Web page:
Dance on!

The twizzles and turns of U.S. ice dance

By Lois Elfman

While the U.S. became a powerful force on the international figure skating scene after World War II, its presence in ice dance took longer to establish. There were World medalists that date back to ice dancing’s 1952 debut at the World Championships, but U.S. ice dancers did not become a consistent podium presence until recent years.

Those earliest medalists deserve mention: Carol Peters and Daniel Ryan (1952 and ’53), Carmel and Edward Bodel (1954), Sharon McKenzie and Bert Wright (1957), Andree Anderson and Donald Jacoby (1958 and ’59), Lorna Dyer and John Carrell (1965–67) and Kristin Fortune and Dennis Sveum (1966). 

Shining Stars

The first U.S. team that came oh-so-close to winning a World title was Judy Schwomeyer (later Sladky) and Jim Sladky, who not only won four consecutive World medals (1969–72) but were also asked to create a compulsory dance. Their dance, the Yankee Polka, remains in the skating lexicon and a pattern was included in the rhythm dance for the 2012–13 season.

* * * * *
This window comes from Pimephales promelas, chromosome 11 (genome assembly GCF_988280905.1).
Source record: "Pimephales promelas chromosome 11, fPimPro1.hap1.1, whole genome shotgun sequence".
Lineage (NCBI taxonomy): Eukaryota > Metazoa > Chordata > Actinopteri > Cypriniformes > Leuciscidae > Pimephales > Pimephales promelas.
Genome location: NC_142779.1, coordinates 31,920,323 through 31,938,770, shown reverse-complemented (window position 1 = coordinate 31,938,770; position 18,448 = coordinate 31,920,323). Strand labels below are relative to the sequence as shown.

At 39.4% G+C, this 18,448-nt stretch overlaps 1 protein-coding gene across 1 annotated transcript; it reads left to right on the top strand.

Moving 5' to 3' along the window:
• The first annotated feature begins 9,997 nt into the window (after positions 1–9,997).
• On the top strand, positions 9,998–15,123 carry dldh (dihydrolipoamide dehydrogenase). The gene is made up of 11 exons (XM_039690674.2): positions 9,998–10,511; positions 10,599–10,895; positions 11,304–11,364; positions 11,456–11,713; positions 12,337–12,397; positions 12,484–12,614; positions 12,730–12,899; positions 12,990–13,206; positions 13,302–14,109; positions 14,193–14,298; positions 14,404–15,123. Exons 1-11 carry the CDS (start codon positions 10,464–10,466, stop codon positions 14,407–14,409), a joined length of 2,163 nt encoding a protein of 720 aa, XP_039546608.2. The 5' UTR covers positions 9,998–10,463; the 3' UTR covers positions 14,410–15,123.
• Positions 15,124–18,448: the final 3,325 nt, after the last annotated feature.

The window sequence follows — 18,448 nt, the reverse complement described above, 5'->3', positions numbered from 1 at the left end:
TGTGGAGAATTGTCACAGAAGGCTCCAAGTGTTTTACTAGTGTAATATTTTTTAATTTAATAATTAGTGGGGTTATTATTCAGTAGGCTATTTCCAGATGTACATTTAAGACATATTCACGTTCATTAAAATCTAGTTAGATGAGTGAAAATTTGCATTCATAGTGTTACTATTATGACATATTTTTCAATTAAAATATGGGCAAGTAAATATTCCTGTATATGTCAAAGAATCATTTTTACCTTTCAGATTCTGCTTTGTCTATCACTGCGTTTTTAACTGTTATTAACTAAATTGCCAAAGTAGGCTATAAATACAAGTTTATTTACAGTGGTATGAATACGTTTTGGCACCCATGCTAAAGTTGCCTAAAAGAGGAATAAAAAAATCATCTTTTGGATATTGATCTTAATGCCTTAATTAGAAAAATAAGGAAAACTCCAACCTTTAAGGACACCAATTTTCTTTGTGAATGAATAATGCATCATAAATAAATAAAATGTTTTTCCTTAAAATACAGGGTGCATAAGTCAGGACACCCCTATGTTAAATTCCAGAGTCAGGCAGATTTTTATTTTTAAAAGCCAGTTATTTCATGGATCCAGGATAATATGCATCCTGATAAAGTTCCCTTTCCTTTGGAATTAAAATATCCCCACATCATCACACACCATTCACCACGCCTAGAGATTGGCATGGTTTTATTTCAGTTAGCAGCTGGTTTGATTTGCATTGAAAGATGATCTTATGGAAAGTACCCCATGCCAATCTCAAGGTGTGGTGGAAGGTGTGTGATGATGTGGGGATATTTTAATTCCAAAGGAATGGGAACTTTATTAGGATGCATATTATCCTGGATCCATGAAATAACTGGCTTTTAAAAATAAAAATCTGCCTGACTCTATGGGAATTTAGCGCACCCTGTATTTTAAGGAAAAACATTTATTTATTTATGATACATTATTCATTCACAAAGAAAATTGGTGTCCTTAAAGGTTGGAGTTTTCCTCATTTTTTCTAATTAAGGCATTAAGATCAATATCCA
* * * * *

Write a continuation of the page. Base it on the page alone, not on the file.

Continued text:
“I never liked skating alone,” said Judy Sladky of her introduction to skating with a partner. She and Jim Sladky, who passed away in 2017, began as pairs skaters but realized that wasn’t their forte. They were perfectly suited to ice dance. 

Colleen O'Connor and Jim Millns performing at the 1976 Olympics.
Colleen O'Connor and Jim Millns at the 1976 Olympics

Sladky said she did not realize that she had above-average talent until they were first in compulsory dance at the 1970 World Championships. Although they were sad to drop to second after the free dance, they remained on the competitive scene for two more years hoping that ice dance would be included in the 1972 Olympic Winter Games, which did not come to pass. After they ended their competitive days, the Sladkys went into ice shows—pushing their creative boundaries and being audience favorites. 

The First Olympians

A successful roller skater, Colleen O’Connor Towill transitioned to ice dance in her mid-teens and never had a problem finding a partner, which she attributes to solid technique developed by her roller skating coach. In 1971, she teamed with Jim Millns. They were both in their 20s, so they had a no-nonsense approach and were focused on becoming as good as possible.